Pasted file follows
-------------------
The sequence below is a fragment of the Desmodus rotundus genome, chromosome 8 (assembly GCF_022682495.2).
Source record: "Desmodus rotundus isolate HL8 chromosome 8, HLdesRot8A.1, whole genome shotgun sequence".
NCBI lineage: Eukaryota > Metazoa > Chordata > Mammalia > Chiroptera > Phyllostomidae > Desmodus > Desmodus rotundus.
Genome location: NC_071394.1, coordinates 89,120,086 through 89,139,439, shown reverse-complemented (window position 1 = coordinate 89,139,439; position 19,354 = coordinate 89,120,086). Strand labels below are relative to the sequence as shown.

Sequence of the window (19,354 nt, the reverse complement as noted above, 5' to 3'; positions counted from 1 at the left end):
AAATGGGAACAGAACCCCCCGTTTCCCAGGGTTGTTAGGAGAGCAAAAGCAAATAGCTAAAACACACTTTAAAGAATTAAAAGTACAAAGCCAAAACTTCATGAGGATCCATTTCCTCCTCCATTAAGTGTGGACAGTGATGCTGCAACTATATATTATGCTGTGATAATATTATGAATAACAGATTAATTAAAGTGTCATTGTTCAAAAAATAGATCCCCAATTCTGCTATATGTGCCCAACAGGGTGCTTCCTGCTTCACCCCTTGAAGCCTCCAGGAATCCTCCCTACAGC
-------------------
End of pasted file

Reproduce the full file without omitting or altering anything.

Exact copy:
The sequence below is a fragment of the Desmodus rotundus genome, chromosome 8 (assembly GCF_022682495.2).
Source record: "Desmodus rotundus isolate HL8 chromosome 8, HLdesRot8A.1, whole genome shotgun sequence".
NCBI lineage: Eukaryota > Metazoa > Chordata > Mammalia > Chiroptera > Phyllostomidae > Desmodus > Desmodus rotundus.
Genome location: NC_071394.1, coordinates 89,120,086 through 89,139,439, shown reverse-complemented (window position 1 = coordinate 89,139,439; position 19,354 = coordinate 89,120,086). Strand labels below are relative to the sequence as shown.

Sequence of the window (19,354 nt, the reverse complement as noted above, 5' to 3'; positions counted from 1 at the left end):
AAATGGGAACAGAACCCCCCGTTTCCCAGGGTTGTTAGGAGAGCAAAAGCAAATAGCTAAAACACACTTTAAAGAATTAAAAGTACAAAGCCAAAACTTCATGAGGATCCATTTCCTCCTCCATTAAGTGTGGACAGTGATGCTGCAACTATATATTATGCTGTGATAATATTATGAATAACAGATTAATTAAAGTGTCATTGTTCAAAAAATAGATCCCCAATTCTGCTATATGTGCCCAACAGGGTGCTTCCTGCTTCACCCCTTGAAGCCTCCAGGAATCCTCCCTACAGC